An event study investigates how an event affects a security’s value, such as stock price, trading volume, or return volatility. The response of security to any event can be predicted with the help of event studies. The fundamental idea underlying event studies is that a company’s stock price reflects all known information, including public and private information. Any new information, such as a merger or earnings announcement, will have a predictable impact on the company’s stock price. Researchers can determine the size of the impact of an event on the company’s financial indicators by analyzing the stock price movement surrounding that event.
An event can be classified as macro-level, firm-specific, or industry-specific. Some examples of events that could majorly impact a business or industry are mergers, acquisitions, earnings announcements, dividend announcements, stock split announcements, or regulation changes. In finance, we measure the impact of these events, specifically on the stock price or stock index. The event study is carried out in five steps.
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Step 1: Identify the event of interest
The first step in the event study is to identify the event we are interested in and investigate its impact on any stock or index. This also includes selecting the company likely to be affected by the chosen event. This step includes, gathering data pertaining to the stock prices during a designated time frame, preceding and succeeding the event’s occurrence. For example, the event we are focusing on is the date of a stock split announced by Apple Inc. We need to identify the date of a stock split and the company’s stock price before and after the event.
Step 2: Deciding the estimation window
The estimation window in an event study is the time frame used to compute the expected or benchmark return for a stock or index. This time period starts before the event and ends before it happens. Therefore, the second step is to determine the event window. This window can be for a different time period, such as:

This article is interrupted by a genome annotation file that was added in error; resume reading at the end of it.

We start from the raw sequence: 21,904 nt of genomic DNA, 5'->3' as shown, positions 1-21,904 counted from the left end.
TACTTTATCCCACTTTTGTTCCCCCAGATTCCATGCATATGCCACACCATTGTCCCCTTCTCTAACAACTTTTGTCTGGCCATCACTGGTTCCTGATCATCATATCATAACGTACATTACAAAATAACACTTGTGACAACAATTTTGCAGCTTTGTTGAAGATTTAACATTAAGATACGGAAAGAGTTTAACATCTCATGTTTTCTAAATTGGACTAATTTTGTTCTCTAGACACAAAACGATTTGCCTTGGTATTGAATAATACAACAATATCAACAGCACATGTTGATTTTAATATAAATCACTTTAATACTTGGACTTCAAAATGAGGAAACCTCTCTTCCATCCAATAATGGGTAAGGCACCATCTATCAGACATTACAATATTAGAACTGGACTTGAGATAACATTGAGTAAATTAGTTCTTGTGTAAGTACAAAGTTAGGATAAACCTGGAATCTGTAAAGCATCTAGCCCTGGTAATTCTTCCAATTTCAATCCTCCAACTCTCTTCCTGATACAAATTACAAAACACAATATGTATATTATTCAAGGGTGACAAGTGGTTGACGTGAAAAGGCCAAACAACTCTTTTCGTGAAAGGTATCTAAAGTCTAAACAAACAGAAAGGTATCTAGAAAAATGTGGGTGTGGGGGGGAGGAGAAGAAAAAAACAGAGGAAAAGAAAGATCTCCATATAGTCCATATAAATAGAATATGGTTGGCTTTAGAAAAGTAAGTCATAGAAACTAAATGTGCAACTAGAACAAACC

1. 150 days
2. 225 days
3. 239 days
It is solely based on the topic of research. It is a must to choose the event window carefully for each unique occurrence and security due to two main reasons. First, a too-small window won’t capture security’s typical behaviour. Second, a too-large window will include outlier periods that do not represent the actual picture of a security’s normal market behaviour.
For example, on June 30, 2022, Apple announced its stock dividend. The estimation window is the time before that event. In the above figure, t1 and t2 represent the time periods of the estimation window. The estimation window starts on February 20, 2022, and end on June 20, 2022, 10 days before the event and continues till 120 days before the event. The question is why it does not start one day before the event but ten days before it. Some events might have an effect before their actual occurrence. It is a must that the estimation window includes the days that are free from the effects of the event.
Step 3: Deciding the event window